WILPF launches report on Women and Explosive Weapons at INEW event in Geneva
During intersessional meetings on cluster munitions in Geneva from 7–9 April 2014, the International Network on Explosive Weapons (INEW) hosted a side event looking at the use of explosive weapons in populated areas. WILPF, an INEW member, participated in this event to launch its new report, Women and Explosive Weapons, which was written by RCW programme associate Gabriella Irsten. RCW Director Ray Acheson, co-editor of the report, presented the key findings and analysis alongside representatives from fellow INEW member organizations Action on Armed Violence and Save the Children.
In her presentation, Ray explained that the motivation behind the report was to assess the direct impacts that the use of explosive weapons in populated areas can have on women in order to ensure that they receive the same attention, recognition, and treatment as men. Rather than framing women as victims or objects simply in need of protection, the report emphasises the importance of identifying unique or disproportionate impacts on women based on roles and responsibilities within communities and households as well as conditions of physical, structural, and cultural violence and discrimination. Existing legal frameworks such as international humanitarian law are insufficient to address the use of explosive weapons and are particularly lacking when it comes to gender equality. Among other things, the report recommends that casualty recording and all other discussions on explosive weapons in populated areas should always take into account the unique impacts explosive weapons have on women. It also calls for increased participation of women on all decision-making levels concerning international peace and security, to ensure that the experiences, needs, and concerns of all people are taken into account.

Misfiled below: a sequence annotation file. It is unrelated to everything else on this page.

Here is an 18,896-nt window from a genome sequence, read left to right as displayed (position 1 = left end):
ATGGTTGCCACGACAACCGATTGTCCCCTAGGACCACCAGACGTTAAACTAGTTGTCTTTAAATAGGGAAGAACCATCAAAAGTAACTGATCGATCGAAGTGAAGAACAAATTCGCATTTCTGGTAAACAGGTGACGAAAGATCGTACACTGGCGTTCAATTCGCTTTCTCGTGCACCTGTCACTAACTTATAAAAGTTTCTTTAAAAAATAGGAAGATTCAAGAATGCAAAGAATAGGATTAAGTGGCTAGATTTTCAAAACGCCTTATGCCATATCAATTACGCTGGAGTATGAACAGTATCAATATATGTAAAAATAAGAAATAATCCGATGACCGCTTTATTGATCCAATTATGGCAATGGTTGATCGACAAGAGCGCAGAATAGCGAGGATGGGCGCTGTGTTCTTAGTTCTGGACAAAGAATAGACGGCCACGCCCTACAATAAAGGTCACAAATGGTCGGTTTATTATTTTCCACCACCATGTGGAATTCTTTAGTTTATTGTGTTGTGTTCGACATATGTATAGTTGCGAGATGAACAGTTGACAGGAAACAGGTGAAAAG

Also speaking on the panel, Kimberly Brown of Save the Children presented a new position paper, Explosive Weapons and Grave Violations Against Children, which highlights how the use of explosive weapons directly contributes to grave violations against children and causes psychological harm. It draws on Save the Children’s direct experience of working with Syrians affected by the ongoing conflict, as well as data and experience from NGOs, research organisations and the UN.
Robert Perkins and Iain Overton of Action on Armed Violence highlighted some of the key findings from their latest research on the use of explosive weapons in populated areas, providing an overview of the devastating impact that explosive weapons have had on civilians in 2013.
INEW is an NGO partnership calling for immediate action to prevent human suffering from the use of explosive weapons in populated areas. It calls on states and other actors to face up to this problem as a policy challenge, to meet the needs of victims and survivors, to review their national practices, and to come together to develop stronger international standards to curb this pattern of violence. INEW members undertake research and advocacy to promote greater understanding of the problem and the concrete steps that can be taken to address it.